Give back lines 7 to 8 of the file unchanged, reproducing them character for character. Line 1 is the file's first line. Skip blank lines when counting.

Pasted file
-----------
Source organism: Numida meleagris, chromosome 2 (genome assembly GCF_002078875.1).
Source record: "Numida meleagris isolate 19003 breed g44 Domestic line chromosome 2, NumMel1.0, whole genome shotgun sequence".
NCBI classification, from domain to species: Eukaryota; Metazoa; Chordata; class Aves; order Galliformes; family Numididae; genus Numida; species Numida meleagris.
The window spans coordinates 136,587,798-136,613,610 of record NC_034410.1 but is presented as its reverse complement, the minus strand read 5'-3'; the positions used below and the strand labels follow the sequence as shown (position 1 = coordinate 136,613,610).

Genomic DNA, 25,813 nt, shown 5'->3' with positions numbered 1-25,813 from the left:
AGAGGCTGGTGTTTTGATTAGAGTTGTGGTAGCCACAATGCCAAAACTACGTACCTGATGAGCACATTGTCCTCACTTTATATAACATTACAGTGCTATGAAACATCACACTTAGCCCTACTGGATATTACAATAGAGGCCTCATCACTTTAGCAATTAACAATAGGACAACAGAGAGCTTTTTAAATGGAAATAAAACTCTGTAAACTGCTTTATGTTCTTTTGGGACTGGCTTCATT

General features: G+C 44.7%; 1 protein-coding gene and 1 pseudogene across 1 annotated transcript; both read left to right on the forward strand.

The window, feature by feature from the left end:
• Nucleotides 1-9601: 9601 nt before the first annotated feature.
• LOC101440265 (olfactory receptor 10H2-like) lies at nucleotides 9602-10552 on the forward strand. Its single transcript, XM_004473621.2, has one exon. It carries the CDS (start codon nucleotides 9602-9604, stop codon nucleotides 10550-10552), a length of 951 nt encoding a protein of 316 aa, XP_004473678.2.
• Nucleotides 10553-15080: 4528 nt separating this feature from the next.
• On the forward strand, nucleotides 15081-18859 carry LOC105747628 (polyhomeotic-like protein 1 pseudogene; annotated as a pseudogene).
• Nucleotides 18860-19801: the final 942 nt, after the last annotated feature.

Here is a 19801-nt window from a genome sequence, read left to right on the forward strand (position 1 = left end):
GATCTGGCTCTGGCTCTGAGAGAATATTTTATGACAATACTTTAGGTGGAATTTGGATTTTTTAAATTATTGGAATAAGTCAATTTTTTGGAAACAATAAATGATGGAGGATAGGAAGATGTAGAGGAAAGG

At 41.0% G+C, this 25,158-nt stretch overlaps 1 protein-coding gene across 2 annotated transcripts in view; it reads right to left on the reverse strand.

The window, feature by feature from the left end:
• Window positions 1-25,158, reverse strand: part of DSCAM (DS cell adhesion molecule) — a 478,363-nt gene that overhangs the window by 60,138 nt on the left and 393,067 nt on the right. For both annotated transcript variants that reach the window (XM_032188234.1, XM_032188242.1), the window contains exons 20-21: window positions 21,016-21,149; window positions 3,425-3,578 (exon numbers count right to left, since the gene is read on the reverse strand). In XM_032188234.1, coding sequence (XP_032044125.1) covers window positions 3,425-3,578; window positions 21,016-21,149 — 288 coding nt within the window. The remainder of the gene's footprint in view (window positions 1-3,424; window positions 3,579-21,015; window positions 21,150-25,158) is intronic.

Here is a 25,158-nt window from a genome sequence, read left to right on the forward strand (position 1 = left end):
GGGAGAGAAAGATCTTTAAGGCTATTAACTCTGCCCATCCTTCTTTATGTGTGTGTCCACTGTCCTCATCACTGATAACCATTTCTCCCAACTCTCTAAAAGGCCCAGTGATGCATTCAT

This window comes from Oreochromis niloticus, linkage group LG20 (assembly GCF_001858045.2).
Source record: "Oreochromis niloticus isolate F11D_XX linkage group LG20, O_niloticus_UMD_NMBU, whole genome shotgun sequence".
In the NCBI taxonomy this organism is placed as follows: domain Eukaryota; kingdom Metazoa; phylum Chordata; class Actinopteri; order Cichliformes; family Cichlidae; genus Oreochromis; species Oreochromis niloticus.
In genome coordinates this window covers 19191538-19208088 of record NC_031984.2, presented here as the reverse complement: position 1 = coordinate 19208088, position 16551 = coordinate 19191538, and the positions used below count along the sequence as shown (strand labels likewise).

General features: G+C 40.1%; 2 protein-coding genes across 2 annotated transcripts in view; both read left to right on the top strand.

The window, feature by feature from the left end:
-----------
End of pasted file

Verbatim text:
General features: G+C 44.7%; 1 protein-coding gene and 1 pseudogene across 1 annotated transcript; both read left to right on the forward strand.

The window, feature by feature from the left end: